Shells for higher exertion activities (e.g. Slingshot, Super Guide Pants, Talus Pants) must be even more breathable. For these products we hold to a comfortably wind-resistant, but not windproof, standard of 10-15 CFM.
Beyond this, we don't go. We don't produce shell fabrics with a higher CFM (say, 15-20) because our field test shows that further gains in breathability don't offset the heat loss from wind penetration. (See Schoeller Dryskin on the chart on the next page- offering high breathability, but not enough wind protection) The goal is: both warm and dry.
At the other end of the scale, as mentioned, we don't make 0 CFM soft shells. What's the point of a soft shell that doesn't breathe better than a hard shell?
Patagonia has developed an intuitive way of evaluating overall breathability called "Percent of Naked," in which we directly compare the combined MVTR and CFM data of a fabric to data produced by the same equipment, but without fabric. [Love of the idea of this, but just how do we use equipment with no fabric: sounds more than naked, positively immaterial] This gives us a base line to compare individual fabric performance to the holy grail, the 100% of comfort and breathability: how you feel naked in your living room with the thermostat at 72 degrees.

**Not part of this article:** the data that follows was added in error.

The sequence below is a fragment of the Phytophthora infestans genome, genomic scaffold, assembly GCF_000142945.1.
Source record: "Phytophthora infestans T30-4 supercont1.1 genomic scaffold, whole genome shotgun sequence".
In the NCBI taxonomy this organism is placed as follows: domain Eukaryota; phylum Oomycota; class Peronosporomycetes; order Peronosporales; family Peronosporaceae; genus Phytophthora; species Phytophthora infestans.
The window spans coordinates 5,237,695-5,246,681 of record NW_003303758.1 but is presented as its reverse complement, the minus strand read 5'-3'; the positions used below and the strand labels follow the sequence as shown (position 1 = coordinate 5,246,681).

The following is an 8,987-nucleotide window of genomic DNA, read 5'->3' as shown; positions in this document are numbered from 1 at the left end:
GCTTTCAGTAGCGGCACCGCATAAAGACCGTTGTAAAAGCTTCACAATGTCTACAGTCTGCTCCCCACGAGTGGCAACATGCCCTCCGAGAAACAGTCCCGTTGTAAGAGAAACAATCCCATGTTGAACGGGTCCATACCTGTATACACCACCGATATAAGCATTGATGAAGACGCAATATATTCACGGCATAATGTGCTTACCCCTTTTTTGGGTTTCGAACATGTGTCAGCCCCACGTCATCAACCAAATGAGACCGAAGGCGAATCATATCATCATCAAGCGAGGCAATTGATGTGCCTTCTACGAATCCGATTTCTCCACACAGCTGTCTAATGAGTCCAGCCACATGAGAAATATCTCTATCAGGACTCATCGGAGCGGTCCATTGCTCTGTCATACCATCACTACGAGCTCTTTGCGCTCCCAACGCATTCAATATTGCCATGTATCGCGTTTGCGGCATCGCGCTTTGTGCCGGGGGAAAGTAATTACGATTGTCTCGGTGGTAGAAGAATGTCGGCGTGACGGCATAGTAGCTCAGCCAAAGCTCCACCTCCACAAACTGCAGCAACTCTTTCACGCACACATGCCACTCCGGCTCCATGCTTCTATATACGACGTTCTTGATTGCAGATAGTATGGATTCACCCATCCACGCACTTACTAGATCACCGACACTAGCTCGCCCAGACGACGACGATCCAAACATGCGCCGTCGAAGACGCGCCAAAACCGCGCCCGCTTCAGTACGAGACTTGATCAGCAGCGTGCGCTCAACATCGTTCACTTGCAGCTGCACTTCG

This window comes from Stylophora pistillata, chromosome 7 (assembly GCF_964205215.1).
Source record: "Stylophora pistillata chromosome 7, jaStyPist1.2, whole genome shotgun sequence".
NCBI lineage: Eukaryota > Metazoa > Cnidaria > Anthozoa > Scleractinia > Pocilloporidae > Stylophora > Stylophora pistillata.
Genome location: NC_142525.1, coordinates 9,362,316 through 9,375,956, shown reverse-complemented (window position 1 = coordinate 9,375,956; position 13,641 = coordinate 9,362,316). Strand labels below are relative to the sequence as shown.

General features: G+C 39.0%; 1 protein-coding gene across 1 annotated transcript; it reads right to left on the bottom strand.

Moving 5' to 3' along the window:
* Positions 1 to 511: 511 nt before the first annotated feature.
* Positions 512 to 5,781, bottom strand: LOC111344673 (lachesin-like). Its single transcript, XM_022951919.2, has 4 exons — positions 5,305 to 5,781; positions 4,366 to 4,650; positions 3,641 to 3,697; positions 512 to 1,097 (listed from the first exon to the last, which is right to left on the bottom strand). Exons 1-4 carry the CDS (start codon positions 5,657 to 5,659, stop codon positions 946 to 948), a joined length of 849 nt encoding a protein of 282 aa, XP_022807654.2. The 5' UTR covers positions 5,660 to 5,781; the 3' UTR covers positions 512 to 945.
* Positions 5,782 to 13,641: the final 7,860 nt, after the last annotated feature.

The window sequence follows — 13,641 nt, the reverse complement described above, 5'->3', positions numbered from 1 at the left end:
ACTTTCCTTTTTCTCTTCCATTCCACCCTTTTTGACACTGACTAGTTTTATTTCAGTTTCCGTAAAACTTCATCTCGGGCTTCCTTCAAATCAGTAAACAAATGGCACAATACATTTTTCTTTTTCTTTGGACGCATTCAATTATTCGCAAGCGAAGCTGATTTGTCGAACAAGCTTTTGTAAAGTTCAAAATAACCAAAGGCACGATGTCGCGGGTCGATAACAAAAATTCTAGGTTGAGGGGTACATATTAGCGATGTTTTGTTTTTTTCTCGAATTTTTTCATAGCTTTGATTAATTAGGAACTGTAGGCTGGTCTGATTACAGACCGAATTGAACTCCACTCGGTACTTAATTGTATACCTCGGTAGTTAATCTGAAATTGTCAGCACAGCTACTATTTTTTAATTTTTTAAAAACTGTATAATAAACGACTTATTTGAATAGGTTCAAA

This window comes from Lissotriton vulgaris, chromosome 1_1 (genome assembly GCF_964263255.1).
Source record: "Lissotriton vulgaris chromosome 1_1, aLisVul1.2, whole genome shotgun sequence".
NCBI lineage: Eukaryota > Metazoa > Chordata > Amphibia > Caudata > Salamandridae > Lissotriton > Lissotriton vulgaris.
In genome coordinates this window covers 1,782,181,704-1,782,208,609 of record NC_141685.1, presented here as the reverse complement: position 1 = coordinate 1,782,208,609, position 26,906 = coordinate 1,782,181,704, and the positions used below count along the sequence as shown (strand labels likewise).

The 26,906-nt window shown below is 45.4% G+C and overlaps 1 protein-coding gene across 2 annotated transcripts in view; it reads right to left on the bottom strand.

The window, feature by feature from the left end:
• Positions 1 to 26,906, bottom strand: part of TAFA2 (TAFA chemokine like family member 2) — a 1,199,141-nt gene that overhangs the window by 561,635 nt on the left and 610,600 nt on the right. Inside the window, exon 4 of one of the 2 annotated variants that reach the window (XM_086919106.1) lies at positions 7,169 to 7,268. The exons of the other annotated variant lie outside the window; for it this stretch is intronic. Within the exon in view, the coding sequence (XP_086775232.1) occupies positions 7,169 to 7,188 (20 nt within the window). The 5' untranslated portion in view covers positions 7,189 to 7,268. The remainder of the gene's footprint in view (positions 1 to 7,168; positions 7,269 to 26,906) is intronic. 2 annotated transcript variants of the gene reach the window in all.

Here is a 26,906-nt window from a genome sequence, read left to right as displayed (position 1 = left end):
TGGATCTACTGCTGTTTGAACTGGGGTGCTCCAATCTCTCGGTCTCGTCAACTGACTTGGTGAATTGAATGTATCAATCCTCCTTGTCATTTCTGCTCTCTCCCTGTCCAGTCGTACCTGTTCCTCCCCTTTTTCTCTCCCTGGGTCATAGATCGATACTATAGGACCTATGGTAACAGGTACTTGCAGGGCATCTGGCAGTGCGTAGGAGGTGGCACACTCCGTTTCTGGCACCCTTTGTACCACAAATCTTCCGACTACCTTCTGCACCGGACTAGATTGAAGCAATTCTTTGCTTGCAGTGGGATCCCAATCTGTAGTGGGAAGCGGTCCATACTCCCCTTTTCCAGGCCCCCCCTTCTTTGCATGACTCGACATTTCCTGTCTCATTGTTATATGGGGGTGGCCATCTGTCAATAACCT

We use the Bundesmann principally to test the performance of DWR finishes. It's a more demanding, and accurately predictive, test of water absorption than simple spray tests that uses a shower head to wet a rotating piece of fabric for ten minutes or more. Samples are then tested for dry times (and results compared to those we get from the field.)
A low-tech wonder, our Killer Wash is simply a Maytag modified to churn, churn, churn until we kill the switch. Twenty-four hours is our usual minimum, the equivalent of 160 wash cycles in a home machine. The Killer Wash is more than an excellent test of the durability of laminates and DWR finishes; it gives good clues to a fabric's overall ability to stand up to punishment in alpine conditions. It also tells us what components of a garment are prone to wear out before others (and thus need beefing up).
Absolutely. Wet and cold outdoors spells misery. Fast dry times are critical. Patagonia rejects many otherwise promising undershell fabrics for their slow dry time. Our test apparatus: a fairly sophisticated moisture analyzer that measures how many minutes a fabric takes to dry over 90-degree (body) heat.